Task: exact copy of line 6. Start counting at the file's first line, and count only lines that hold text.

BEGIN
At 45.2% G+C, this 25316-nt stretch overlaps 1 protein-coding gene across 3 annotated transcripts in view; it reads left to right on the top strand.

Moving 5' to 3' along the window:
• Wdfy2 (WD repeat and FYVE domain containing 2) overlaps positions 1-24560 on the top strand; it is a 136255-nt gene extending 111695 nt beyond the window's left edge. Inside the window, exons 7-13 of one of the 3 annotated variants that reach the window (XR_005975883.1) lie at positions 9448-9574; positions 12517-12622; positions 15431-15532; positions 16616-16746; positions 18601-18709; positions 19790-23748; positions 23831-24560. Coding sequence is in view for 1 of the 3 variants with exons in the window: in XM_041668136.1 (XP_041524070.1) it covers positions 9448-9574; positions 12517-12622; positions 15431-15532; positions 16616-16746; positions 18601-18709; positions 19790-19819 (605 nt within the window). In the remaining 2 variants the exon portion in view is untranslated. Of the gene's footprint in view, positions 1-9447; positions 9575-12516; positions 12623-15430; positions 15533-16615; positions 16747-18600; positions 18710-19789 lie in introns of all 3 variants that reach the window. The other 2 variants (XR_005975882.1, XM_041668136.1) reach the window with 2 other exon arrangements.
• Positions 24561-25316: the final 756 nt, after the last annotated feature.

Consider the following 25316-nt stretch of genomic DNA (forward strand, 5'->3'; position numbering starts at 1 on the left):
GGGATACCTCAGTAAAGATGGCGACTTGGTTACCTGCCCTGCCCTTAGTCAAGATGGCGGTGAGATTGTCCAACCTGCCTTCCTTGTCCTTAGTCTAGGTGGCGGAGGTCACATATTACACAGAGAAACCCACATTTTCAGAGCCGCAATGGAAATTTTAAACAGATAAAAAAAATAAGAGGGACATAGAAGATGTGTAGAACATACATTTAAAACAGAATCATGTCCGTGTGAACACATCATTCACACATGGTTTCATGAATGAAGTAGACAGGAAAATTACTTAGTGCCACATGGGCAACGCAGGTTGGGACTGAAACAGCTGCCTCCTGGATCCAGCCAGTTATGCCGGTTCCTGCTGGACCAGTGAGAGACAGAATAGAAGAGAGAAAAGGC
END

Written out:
GGGATACCTCAGTAAAGATGGCGACTTGGTTACCTGCCCTGCCCTTAGTCAAGATGGCGGTGAGATTGTCCAACCTGCCTTCCTTGTCCTTAGTCTAGGTGGCGGAGGTCACATATTACACAGAGAAACCCACATTTTCAGAGCCGCAATGGAAATTTTAAACAGATAAAAAAAATAAGAGGGACATAGAAGATGTGTAGAACATACATTTAAAACAGAATCATGTCCGTGTGAACACATCATTCACACATGGTTTCATGAATGAAGTAGACAGGAAAATTACTTAGTGCCACATGGGCAACGCAGGTTGGGACTGAAACAGCTGCCTCCTGGATCCAGCCAGTTATGCCGGTTCCTGCTGGACCAGTGAGAGACAGAATAGAAGAGAGAAAAGGC